That website gave me one of the answers I was looking for about septic shock and the sympathetic nervous system so thank you!
Ok... so here are my thoughts. We are just covering Cardiogenic, hypovolemic, septic, and obstructive shock right now, so I will give you my thoughts on these and please let me know if I'm on the right track or not. This may be kinda long, so please stay with me :-)
In Cardiogenic Shock, the heart is not pumping effectively. This will result in decreased Cardiac Output (CO) and decreased BP. In response, the HR increases and the sympathetic nervous system (SNS) is activated, causing vasoconstriction in an effort to maintain perfusion. Blood is shunted away from kidneys, GI tract, skin, and lungs, and sent to the heart and brain. This vasoconstriction leads to increased Systemic Vascular Resistance (SVR) and increased Pumonary Vascular Resistance (PVR).
The left ventricle (LV)will not be pumping out enough blood, so it will back up into the pulmonary veins. This will cause an increase in Pulmonary Artery Wedge Pressure (PAWP). If it's backing up in the pulmonary arteries, it will back up into the pulmonary vasculature and then the pulmonary arteries. This is similar to heart failure - left sided heart failure can lead to right sided heart failure. Then, increased pressure on the right side of the heart will lead to increased pressure in the vena cava (increased Central Venous Pressure [CVP]), which will lead to hepatomegaly and splenomegaly.
There is decreased blood volume, either from things like hemorrhage or GI losses (absolute hypovolemia) or from third spacing as seen in burns (relative hypovolemia). The decreased blood volume will lead to decreased BP, increased HR, and increased SVR due to SNS activation in attempt to maintain perfusion to tissues. Pulmonary vasculature is also constricted in order to shunt blood to brain and heart, causing an increase in PVR.
There will be a decrease in venous return, so CVP is decreased and thus PAWP is decreased. (Does the PAWP always follow the CVP? I'm having a hard time wrapping my mind around how putting a catheter into the pulmonary arteries on the right side of the heart gives you info about the Left atrium... Is PWAP affected by CVP, SVR, or both? How can PVR be increased, but PAWP be decreased?) Do you know of a good resource I could look at to understand this better?) B/c there is less blood returning to the heart, less blood is being pumped out the left side of the heart so CO is decreased.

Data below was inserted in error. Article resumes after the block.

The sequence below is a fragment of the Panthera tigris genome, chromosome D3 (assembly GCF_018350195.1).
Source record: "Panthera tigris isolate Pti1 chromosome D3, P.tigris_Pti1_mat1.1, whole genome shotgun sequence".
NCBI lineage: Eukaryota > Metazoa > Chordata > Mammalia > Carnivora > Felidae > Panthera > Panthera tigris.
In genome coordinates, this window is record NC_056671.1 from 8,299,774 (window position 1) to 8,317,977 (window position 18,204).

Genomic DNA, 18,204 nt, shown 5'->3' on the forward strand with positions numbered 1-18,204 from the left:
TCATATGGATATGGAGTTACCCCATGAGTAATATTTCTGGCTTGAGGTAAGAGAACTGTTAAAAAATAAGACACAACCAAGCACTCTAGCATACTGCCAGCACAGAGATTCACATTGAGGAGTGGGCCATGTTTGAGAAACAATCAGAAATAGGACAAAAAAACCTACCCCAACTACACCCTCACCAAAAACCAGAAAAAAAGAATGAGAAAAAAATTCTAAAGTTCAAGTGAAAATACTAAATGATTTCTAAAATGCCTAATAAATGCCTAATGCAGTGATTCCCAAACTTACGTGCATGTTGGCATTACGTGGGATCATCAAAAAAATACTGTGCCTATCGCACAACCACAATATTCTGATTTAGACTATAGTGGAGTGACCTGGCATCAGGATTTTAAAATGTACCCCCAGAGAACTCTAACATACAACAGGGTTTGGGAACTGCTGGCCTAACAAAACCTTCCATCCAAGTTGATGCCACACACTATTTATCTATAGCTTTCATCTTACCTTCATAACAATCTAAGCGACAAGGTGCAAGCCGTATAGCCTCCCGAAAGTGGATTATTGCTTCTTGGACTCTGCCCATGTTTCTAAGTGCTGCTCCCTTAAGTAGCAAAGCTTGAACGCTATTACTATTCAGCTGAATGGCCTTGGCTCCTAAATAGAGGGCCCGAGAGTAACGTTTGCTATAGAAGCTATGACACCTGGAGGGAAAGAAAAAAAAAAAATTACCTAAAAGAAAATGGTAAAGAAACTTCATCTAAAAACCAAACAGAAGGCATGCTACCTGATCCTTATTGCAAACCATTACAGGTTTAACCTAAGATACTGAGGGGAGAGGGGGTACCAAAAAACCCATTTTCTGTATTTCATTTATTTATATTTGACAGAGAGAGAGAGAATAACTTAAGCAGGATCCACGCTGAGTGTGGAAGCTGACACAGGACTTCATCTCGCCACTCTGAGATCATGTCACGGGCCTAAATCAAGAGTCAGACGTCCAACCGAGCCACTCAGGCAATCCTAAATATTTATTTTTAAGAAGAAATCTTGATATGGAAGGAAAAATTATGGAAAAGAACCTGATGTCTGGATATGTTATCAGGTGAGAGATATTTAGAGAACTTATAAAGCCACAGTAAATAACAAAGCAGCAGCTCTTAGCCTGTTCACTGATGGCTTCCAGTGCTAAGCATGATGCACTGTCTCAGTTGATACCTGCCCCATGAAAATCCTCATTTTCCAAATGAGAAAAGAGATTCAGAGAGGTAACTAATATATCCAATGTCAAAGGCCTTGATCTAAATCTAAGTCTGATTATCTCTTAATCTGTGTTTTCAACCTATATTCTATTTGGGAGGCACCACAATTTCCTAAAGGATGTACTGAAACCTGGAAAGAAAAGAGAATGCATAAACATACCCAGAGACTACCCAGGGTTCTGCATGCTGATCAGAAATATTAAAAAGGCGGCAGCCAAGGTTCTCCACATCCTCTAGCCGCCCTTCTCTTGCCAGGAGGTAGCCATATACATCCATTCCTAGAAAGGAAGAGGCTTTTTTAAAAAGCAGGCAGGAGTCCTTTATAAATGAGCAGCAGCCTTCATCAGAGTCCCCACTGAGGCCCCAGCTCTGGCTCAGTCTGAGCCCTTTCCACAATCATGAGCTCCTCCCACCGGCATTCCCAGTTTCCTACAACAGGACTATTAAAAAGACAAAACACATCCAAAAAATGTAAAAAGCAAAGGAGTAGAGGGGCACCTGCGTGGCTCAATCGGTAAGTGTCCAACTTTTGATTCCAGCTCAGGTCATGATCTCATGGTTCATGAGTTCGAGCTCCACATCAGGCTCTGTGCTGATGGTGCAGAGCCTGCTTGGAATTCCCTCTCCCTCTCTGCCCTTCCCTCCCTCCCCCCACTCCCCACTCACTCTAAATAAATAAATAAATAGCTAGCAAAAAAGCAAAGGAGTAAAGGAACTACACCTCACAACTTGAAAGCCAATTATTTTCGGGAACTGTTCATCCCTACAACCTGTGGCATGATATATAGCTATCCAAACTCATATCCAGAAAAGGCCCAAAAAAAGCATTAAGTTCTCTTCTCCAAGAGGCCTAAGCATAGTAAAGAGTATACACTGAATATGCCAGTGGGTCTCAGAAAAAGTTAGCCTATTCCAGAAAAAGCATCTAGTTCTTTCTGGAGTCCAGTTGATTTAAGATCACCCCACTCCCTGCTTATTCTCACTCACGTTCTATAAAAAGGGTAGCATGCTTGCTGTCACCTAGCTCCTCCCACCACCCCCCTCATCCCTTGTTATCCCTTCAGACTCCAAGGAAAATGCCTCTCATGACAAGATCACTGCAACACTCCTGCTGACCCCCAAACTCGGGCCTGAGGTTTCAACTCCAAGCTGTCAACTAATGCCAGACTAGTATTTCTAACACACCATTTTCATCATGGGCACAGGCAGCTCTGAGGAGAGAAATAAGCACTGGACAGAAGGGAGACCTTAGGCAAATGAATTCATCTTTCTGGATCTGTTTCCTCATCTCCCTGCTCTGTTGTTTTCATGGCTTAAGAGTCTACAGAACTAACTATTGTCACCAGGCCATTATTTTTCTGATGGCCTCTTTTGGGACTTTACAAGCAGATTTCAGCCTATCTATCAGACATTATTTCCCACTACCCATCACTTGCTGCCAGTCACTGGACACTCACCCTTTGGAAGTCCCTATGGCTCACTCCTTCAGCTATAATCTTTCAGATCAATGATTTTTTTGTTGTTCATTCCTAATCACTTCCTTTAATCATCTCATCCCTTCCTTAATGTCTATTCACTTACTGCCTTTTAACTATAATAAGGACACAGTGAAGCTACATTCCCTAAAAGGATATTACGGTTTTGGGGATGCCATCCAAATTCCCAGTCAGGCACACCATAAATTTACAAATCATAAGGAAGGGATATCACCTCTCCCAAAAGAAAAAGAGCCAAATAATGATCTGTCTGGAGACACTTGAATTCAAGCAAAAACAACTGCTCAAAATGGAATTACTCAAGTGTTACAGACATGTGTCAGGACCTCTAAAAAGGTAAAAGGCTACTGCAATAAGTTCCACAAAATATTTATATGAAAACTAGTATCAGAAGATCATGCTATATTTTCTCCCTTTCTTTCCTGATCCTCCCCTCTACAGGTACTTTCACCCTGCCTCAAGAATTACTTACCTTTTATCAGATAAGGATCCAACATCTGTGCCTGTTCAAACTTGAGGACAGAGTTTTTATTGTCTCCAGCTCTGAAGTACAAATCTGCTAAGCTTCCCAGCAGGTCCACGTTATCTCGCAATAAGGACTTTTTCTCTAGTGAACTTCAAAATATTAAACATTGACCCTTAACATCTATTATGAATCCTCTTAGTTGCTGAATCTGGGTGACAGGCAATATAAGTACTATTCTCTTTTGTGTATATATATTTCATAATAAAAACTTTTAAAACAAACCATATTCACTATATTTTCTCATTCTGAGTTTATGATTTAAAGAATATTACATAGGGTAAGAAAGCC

Microorganisms release toxins which cause damage to cells. The inflammatory response is activated, which leads to vasodilation, increased capillary permeability, and activation of the clotting cascade. Nitric oxide concentrations also rise in septic shock (thank you again for the awesome website reference! This is the info I was looking for!) and it plays a role in organ resistance to catecholamines, such as epinephrine and NE. There is also a deficiency of vasopressin. Therefore, the body will not respond to the SNS and hypotension results from the massive vasodilation that occurs.
Vasodilation leads to decreased BP and decreased SVP. HR increases to try to circulate more blood to the tissues.
Fluid leaks out of the vasculature into interstitial spaces. Because the body is not responding to the SNS, the pulmonary vessels are not affected (???) and thus the PVR remains unchanged.
Because fluid is leaking out, there is decreased blood volume, decreased venous return, and decreased CVP. Less blood is being pumped through the heart so PWAP decreases and CO decreases. (SVR is decreased and PVR remains unchanged, so there is less pressure in the pulmonary arteries.)
Last one! Obstructive shock:
something is blocking blood flow, which causes decreased CO and decreased BP. In response HR increases. My book is saying that SVR would be decreased, but I thought it would be increased in response to the SNS. Am I missing something here? I'm also thinking PVR would be increased due to action of the SNS.
Like if you have a pulmonary embolism, blood flow is blocked in the pulmonary circulation so less blood reaches the left side of the heart. (What happens with the PAWP? - I'm thinking because PVR is increased, PAWP should be increased also)
The PE reduces blood flow to the left side of the heart. Blood backs up into the pulmonary arteries, then the R ventricle and atrium, and eventually the vena cava, causing increased CVP.
If something happens to prevent the right side of the heart from filling, as in abdominal compartment syndrome, venous return will be decreased. There will be decreased CO, decreased BP, increased HR, and increased SVR (in response to the SNS). I'm thinking CVP would be decreased, PAWP would be decreased, and PVR would be increased (as result of SNS).
Phew...I'm tired of typing! Your opinion on my thought process would be greatly appreciated!